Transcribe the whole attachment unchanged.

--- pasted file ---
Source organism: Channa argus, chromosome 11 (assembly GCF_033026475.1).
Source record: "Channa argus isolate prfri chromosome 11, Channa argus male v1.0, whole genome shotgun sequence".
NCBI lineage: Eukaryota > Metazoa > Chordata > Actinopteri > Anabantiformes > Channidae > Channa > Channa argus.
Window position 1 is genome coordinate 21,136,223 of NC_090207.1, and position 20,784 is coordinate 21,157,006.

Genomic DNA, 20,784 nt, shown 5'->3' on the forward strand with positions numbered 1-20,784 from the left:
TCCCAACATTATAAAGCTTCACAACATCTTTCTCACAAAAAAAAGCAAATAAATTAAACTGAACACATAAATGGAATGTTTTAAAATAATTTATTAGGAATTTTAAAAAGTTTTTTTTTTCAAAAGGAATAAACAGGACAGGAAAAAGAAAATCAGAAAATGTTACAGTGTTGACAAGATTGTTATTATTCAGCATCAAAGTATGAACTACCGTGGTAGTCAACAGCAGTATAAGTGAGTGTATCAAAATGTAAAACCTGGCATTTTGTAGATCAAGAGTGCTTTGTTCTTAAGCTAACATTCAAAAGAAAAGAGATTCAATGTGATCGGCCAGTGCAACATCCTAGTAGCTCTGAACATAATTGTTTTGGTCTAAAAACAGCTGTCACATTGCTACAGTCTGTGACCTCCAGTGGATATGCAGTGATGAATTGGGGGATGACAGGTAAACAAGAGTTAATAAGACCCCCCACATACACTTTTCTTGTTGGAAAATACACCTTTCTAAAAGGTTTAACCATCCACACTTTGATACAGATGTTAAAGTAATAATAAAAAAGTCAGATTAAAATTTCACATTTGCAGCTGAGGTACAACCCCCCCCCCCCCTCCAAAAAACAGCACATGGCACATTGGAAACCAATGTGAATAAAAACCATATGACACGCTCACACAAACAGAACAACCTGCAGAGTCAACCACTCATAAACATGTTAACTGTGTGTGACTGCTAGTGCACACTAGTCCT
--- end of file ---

Source organism: Channa argus, chromosome 11 (assembly GCF_033026475.1).
Source record: "Channa argus isolate prfri chromosome 11, Channa argus male v1.0, whole genome shotgun sequence".
NCBI lineage: Eukaryota > Metazoa > Chordata > Actinopteri > Anabantiformes > Channidae > Channa > Channa argus.
Window position 1 is genome coordinate 21,136,223 of NC_090207.1, and position 20,784 is coordinate 21,157,006.

Genomic DNA, 20,784 nt, shown 5'->3' on the forward strand with positions numbered 1-20,784 from the left:
TCCCAACATTATAAAGCTTCACAACATCTTTCTCACAAAAAAAAGCAAATAAATTAAACTGAACACATAAATGGAATGTTTTAAAATAATTTATTAGGAATTTTAAAAAGTTTTTTTTTTCAAAAGGAATAAACAGGACAGGAAAAAGAAAATCAGAAAATGTTACAGTGTTGACAAGATTGTTATTATTCAGCATCAAAGTATGAACTACCGTGGTAGTCAACAGCAGTATAAGTGAGTGTATCAAAATGTAAAACCTGGCATTTTGTAGATCAAGAGTGCTTTGTTCTTAAGCTAACATTCAAAAGAAAAGAGATTCAATGTGATCGGCCAGTGCAACATCCTAGTAGCTCTGAACATAATTGTTTTGGTCTAAAAACAGCTGTCACATTGCTACAGTCTGTGACCTCCAGTGGATATGCAGTGATGAATTGGGGGATGACAGGTAAACAAGAGTTAATAAGACCCCCCACATACACTTTTCTTGTTGGAAAATACACCTTTCTAAAAGGTTTAACCATCCACACTTTGATACAGATGTTAAAGTAATAATAAAAAAGTCAGATTAAAATTTCACATTTGCAGCTGAGGTACAACCCCCCCCCCCCCTCCAAAAAACAGCACATGGCACATTGGAAACCAATGTGAATAAAAACCATATGACACGCTCACACAAACAGAACAACCTGCAGAGTCAACCACTCATAAACATGTTAACTGTGTGTGACTGCTAGTGCACACTAGTCCT